In the first half of 2023, the world witnessed the highest bond yields in nearly two decades, attracting significant capital into fixed-income investment funds. The surge in global yields was driven by inflation-fighting central banks, which continued to raise interest rates, resulting in higher yields for bonds. As a result, net inflows into bond mutual funds and exchange-traded funds (ETFs) worldwide reached a staggering $236 billion during this period, as reported by Morningstar. Notably, the majority of these bond fund investments came from the United States.
While rising yields have generally hampered the performance of bond funds, investors appeared eager to capitalise on the higher repeating income stream provided by interest rate hikes. This trend was particularly evident in the U.S., where the 10-year Treasury yield surpassed 4% for the first time since the global financial crisis of 2008-09, remaining at similar levels since then.
On the flip side, other asset classes experienced net redemptions due to concerns about a potential recession and banking system instability. Global equity funds witnessed net outflows of $83 billion, and allocation funds with mixed equity and bond exposures faced redemptions of $64 billion. Furthermore, funds dedicated to alternative assets and commodities saw net outflows of $30 billion and $6 billion, respectively.
Investors continued to show a preference for inexpensive ETFs, with monthly net inflows persisting for nearly a decade. However, open-end mutual funds and index funds experienced net outflows in 16 out of the last 18 months. Actively managed ETFs, aiming to outperform tracking indexes, gained traction during H1 2023, with assets growing at a rate of 14%, compared to 3% for passive ETFs.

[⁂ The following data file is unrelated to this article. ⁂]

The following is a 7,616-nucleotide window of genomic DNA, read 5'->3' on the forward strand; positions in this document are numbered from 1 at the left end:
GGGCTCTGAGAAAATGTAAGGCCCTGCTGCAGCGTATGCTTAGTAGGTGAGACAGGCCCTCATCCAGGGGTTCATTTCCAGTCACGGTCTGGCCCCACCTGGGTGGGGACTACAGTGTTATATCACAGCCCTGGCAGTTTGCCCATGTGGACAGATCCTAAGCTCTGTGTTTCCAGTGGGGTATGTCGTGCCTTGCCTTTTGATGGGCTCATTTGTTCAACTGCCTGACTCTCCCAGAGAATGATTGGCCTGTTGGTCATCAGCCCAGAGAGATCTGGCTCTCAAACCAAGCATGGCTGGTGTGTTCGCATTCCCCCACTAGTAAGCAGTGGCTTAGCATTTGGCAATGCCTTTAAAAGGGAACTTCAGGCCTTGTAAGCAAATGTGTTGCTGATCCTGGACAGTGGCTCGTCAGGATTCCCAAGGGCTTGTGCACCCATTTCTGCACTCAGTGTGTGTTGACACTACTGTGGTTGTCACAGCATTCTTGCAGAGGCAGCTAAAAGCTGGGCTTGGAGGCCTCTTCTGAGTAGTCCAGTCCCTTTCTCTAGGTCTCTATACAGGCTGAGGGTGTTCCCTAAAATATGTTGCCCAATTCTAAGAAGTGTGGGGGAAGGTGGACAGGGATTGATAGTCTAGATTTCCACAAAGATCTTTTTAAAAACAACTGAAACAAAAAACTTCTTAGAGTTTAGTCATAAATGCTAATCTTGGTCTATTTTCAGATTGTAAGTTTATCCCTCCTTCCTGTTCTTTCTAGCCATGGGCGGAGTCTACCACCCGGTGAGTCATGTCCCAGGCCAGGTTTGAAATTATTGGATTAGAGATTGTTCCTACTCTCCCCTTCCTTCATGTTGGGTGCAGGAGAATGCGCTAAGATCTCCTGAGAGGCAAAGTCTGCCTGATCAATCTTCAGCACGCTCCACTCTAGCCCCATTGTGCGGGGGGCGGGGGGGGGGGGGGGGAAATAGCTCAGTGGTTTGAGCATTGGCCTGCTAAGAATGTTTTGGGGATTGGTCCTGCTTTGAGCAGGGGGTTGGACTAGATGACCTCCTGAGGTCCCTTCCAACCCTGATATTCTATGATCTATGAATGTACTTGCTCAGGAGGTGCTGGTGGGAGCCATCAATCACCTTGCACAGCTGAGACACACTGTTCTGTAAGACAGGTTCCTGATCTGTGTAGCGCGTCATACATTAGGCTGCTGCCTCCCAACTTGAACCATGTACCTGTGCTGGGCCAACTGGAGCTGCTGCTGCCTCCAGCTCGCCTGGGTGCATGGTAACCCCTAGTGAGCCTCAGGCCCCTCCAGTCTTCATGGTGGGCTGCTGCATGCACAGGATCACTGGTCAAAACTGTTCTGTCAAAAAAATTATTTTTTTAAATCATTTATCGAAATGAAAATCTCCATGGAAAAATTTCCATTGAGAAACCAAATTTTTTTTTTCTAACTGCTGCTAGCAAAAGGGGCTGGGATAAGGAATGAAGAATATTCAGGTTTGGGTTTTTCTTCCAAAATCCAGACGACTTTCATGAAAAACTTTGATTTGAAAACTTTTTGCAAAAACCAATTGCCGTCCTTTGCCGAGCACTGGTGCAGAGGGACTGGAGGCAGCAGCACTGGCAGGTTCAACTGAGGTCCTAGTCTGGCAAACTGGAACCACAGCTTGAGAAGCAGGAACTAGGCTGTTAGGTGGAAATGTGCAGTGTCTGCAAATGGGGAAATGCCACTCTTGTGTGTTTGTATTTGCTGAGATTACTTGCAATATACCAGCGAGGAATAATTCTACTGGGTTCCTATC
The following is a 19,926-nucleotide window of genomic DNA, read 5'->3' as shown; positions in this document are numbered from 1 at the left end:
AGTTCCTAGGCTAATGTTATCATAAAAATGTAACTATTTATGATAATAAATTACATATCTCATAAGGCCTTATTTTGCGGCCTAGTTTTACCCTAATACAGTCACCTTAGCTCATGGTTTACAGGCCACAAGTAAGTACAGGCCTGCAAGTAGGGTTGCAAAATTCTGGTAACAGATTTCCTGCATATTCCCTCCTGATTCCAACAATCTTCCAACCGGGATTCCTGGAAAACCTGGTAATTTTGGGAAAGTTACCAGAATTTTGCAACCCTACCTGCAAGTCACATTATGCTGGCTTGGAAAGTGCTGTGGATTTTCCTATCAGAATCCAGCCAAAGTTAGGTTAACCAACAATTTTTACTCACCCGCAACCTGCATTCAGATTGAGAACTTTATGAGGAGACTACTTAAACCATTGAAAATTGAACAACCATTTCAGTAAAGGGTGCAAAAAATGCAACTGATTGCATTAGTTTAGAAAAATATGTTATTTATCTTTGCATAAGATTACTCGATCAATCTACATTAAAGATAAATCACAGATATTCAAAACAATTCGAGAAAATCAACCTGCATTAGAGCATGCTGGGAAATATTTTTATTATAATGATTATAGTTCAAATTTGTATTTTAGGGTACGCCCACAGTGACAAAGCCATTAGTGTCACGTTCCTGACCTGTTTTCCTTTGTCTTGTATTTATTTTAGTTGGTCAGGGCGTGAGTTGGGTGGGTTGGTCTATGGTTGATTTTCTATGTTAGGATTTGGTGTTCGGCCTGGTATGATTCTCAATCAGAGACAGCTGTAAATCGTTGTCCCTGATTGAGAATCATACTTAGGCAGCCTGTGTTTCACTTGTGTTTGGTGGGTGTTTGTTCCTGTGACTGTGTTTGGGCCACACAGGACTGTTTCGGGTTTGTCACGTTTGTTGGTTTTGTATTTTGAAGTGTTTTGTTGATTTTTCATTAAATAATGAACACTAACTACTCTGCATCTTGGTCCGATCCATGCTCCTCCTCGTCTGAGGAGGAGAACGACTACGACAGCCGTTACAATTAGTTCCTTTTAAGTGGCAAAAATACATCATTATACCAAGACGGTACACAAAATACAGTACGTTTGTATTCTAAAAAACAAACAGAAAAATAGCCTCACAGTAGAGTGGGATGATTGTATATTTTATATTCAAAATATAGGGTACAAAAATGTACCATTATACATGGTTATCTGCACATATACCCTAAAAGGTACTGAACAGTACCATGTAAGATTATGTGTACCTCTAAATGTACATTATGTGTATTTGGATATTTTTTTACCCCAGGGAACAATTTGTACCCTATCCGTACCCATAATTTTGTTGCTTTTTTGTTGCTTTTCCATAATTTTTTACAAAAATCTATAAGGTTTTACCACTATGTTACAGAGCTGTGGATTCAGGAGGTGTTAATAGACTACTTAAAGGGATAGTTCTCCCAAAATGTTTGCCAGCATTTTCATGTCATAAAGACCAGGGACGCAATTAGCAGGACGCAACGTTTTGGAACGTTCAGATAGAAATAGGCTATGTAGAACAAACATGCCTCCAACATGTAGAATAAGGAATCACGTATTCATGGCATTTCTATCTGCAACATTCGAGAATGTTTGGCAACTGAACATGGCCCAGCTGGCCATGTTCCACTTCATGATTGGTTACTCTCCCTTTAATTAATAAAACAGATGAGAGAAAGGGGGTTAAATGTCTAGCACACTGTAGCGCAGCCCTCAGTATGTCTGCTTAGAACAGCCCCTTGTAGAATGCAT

An interesting trend emerged in favour of sustainable investment funds, with $51 billion in net inflows during the first half. These funds focus on companies and investments aligned with sustainability goals, and their assets now amount to $2.8 trillion, representing 7% of all global long-term investment assets. In contrast, non-sustainable or unclassified funds attracted only $2.4 billion in net inflows.
Among all funds and ETFs, the Vanguard 500 Index Fund stood out with a remarkable $18 billion in net inflows during H1 2023. Vanguard dominated the top five funds and ETFs in terms of net inflows during the same period. While passive investment strategies typically represented most ETFs, actively managed ETFs seeking to outperform tracking indexes saw increased interest, growing at a rate of 14%, compared to 3% for passive ETFs. JPMorgan Large Cap Growth Fund led among active funds, attracting $13 billion in net inflows during H1 2023.